This is an interesting topic; it touches one of the core idea of the Chinese language.
The Chinese language and all its dialects have not been designed by one inventor at one specific day. Instead, they were created and evolved at different regions through thousands of years at least.
Evidences (see below) showed that some of the Chinese characters from ...
No. The Cyrillic script is based on the Greek script, and some other local scripts like Hebrew. The basis for sha is thought to be the Hebrew letter ש (shin).
It's unlikely that shin is based on the Chinese character, either. It seems taken from the Phoenician alphabet, where the corresponding letter looks like a Latin W.
It's worth keeping in mind that ...
This is actually not one character, but a stylistic conglomeration of the characters in the phrase 招財進寶, meaning "ushering in wealth and prosperity".
The characters 財 and 寶 end up being represented with the same 貝 component in this "character". While the left side of 招 (扌) and the right side of 財 (才) are technically not the same component, they look similar ...
The 月字旁 was originally '肉' & not '月' - 肉 has the meaning of 肉体 meaning 'flesh' or having to do with the 'human body' so it's often seen with body parts.
Etymology of 一, 二, and 三
Explanation of 一/二/三 in 象形字典 (Dictionary of Pictographs)
一 is a special self-explanatory character. The ...
I think it's a mistake to rely too heavily on the glyph origin to interpret meanings of a Chinese morpheme.
It's easy to confuse the origins of Chinese characters and the origins of Chinese words. One is a question about a writing system; the other is a question about etymology and of (primarily spoken) language. In this particular case, the original word ...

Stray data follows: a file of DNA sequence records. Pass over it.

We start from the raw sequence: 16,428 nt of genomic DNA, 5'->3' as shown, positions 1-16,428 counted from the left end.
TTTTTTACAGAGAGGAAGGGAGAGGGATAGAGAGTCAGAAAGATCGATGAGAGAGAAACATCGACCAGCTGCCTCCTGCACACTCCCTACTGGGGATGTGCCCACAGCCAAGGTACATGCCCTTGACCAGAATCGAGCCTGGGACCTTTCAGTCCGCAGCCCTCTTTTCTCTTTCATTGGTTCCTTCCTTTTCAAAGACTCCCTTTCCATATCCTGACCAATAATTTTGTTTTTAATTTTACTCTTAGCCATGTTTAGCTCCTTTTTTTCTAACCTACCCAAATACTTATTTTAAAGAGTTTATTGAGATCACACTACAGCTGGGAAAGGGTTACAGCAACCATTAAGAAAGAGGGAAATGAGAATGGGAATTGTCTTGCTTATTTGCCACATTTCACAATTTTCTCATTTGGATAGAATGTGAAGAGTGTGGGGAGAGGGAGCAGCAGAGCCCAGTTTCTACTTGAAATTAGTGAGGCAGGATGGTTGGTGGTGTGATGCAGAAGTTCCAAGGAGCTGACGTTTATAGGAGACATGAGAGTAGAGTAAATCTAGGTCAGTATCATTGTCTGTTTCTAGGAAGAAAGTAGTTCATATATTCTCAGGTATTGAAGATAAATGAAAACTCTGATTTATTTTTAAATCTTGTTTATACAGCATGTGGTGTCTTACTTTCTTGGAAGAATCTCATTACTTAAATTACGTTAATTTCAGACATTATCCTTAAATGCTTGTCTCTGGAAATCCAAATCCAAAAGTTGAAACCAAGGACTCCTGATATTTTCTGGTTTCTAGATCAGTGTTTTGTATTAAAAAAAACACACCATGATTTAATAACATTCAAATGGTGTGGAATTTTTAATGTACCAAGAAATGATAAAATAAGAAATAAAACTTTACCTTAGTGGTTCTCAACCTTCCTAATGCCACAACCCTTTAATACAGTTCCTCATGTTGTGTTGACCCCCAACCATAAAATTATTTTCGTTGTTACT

There is not an entry of 妖 in the 《說文解字》.
The interpretation of 𡝩 in the 《說文解字注》 mentions 俗省作妖.
𡝩 [ yāo | ㄧㄠ ]
It means that 𡝩 is used to be simplified to 妖.
That is, the original form of 妖 is 𡝩.
《說文解字》 explains 𡝩 as follows.
皃 [ ...
「九」 and 「丸」 are not related. As @user3306356 points out, 「丸」 is probably related to 「夗」.
「九」 depicts an arm showing the hand, a bent wrist, and elbow, indicating the original meaning elbow. This word is now written as 「肘」 (Baxter-Sagart OC: /*t-[k]<r>uʔ/).
The meaning nine (/*[k]uʔ/) for 「九」 ...
Nope. The radical was simplified from 玉 (jade), originally referring to a polished sphere of jade. 求 is the phonetic component.
For reference, Baxter's Old Chinese reconstruction has 求 *grju, and 球 *grju. In this particular case, 求 has remained a good phonetic for three millennia!
The sense of 'sounding stone made of jade' can be seen in the Kangxi ...
The earliest texts with 乒乓 I can find is vernacular novels of Ming dynasty.
《西遊記》 Journey to the West as an example:
“乒” and “乓” are used together as onomatopoetic in history. :)
言 (yan2) is the root of all words meaning talk. It says so in the 說文解字 (a dictionary from the Han dynasty):
The origin of the character 言 is a picture of a person with a big mouth. In ancient Chinese, it’s the general word for any form of speech or talking. In modern Chinese, it has become literary and is normally only used in compound words like ...
I didn't know that 來 has this meaning until today, and this is even its original meaning.
The original meaning of 來 is "grain or corn", which is the upper part of 麥.
《說文解字》 explains that 來 means 周所受瑞麥, 來麰也.
《說文解字注》 interprets it as follows.
The 4 elements of this kanji are well known (claw/plectrum; net; north-east; short measurement)
Unfortunately, this way of interpreting Chinese character components is not correct. As part of other characters, for the vast majority of the time, character components represent either meaning or sound of the word they originally were created for.
This radical is called the 双耳旁 or 双二刀, due to it looking somewhat like an ear or the 刀 character. There are actually two radicals depending on whether it's placed to the left or right: 左耳刀 if on the left, 右耳刀 if on the right. The two radicals have different origins and different meanings.